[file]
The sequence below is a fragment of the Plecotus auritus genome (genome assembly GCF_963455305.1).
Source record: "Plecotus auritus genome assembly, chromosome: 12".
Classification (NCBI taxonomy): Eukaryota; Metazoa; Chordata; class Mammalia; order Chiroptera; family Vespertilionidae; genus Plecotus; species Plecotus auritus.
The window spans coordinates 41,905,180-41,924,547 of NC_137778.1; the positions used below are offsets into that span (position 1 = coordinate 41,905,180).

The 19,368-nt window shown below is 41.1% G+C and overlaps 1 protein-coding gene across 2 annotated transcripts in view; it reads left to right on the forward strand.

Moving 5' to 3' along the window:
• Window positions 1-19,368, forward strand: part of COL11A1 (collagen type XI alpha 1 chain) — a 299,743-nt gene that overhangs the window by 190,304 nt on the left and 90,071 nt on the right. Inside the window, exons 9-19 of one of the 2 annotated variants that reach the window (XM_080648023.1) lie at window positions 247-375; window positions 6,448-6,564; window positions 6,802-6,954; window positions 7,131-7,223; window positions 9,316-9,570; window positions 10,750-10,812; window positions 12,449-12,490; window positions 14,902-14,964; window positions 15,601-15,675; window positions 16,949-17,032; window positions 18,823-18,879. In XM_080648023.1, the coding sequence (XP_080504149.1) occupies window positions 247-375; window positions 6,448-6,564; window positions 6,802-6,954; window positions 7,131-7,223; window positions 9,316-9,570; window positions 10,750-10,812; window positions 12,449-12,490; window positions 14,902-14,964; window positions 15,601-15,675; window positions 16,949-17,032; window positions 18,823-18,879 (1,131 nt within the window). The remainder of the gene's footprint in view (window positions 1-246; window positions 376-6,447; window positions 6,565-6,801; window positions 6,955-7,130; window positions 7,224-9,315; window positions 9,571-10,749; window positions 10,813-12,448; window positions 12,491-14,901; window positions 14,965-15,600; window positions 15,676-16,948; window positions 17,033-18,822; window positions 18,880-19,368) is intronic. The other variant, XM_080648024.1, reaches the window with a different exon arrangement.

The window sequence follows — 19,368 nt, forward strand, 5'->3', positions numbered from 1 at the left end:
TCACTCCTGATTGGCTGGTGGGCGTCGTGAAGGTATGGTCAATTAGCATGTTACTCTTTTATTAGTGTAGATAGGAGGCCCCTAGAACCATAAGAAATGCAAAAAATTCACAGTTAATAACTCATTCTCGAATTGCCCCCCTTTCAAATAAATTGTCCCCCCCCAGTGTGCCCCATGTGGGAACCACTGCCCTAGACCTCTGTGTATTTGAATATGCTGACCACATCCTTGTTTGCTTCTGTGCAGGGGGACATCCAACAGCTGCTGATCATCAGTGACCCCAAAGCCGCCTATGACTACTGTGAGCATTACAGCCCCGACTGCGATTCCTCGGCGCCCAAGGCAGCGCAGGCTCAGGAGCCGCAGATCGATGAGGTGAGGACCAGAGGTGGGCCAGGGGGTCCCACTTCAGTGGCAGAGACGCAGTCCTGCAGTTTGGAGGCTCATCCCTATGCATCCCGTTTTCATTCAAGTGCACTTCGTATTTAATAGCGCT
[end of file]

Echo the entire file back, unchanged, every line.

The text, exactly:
The sequence below is a fragment of the Plecotus auritus genome (genome assembly GCF_963455305.1).
Source record: "Plecotus auritus genome assembly, chromosome: 12".
Classification (NCBI taxonomy): Eukaryota; Metazoa; Chordata; class Mammalia; order Chiroptera; family Vespertilionidae; genus Plecotus; species Plecotus auritus.
The window spans coordinates 41,905,180-41,924,547 of NC_137778.1; the positions used below are offsets into that span (position 1 = coordinate 41,905,180).

The 19,368-nt window shown below is 41.1% G+C and overlaps 1 protein-coding gene across 2 annotated transcripts in view; it reads left to right on the forward strand.

Moving 5' to 3' along the window:
• Window positions 1-19,368, forward strand: part of COL11A1 (collagen type XI alpha 1 chain) — a 299,743-nt gene that overhangs the window by 190,304 nt on the left and 90,071 nt on the right. Inside the window, exons 9-19 of one of the 2 annotated variants that reach the window (XM_080648023.1) lie at window positions 247-375; window positions 6,448-6,564; window positions 6,802-6,954; window positions 7,131-7,223; window positions 9,316-9,570; window positions 10,750-10,812; window positions 12,449-12,490; window positions 14,902-14,964; window positions 15,601-15,675; window positions 16,949-17,032; window positions 18,823-18,879. In XM_080648023.1, the coding sequence (XP_080504149.1) occupies window positions 247-375; window positions 6,448-6,564; window positions 6,802-6,954; window positions 7,131-7,223; window positions 9,316-9,570; window positions 10,750-10,812; window positions 12,449-12,490; window positions 14,902-14,964; window positions 15,601-15,675; window positions 16,949-17,032; window positions 18,823-18,879 (1,131 nt within the window). The remainder of the gene's footprint in view (window positions 1-246; window positions 376-6,447; window positions 6,565-6,801; window positions 6,955-7,130; window positions 7,224-9,315; window positions 9,571-10,749; window positions 10,813-12,448; window positions 12,491-14,901; window positions 14,965-15,600; window positions 15,676-16,948; window positions 17,033-18,822; window positions 18,880-19,368) is intronic. The other variant, XM_080648024.1, reaches the window with a different exon arrangement.

The window sequence follows — 19,368 nt, forward strand, 5'->3', positions numbered from 1 at the left end:
TCACTCCTGATTGGCTGGTGGGCGTCGTGAAGGTATGGTCAATTAGCATGTTACTCTTTTATTAGTGTAGATAGGAGGCCCCTAGAACCATAAGAAATGCAAAAAATTCACAGTTAATAACTCATTCTCGAATTGCCCCCCTTTCAAATAAATTGTCCCCCCCCAGTGTGCCCCATGTGGGAACCACTGCCCTAGACCTCTGTGTATTTGAATATGCTGACCACATCCTTGTTTGCTTCTGTGCAGGGGGACATCCAACAGCTGCTGATCATCAGTGACCCCAAAGCCGCCTATGACTACTGTGAGCATTACAGCCCCGACTGCGATTCCTCGGCGCCCAAGGCAGCGCAGGCTCAGGAGCCGCAGATCGATGAGGTGAGGACCAGAGGTGGGCCAGGGGGTCCCACTTCAGTGGCAGAGACGCAGTCCTGCAGTTTGGAGGCTCATCCCTATGCATCCCGTTTTCATTCAAGTGCACTTCGTATTTAATAGCGCT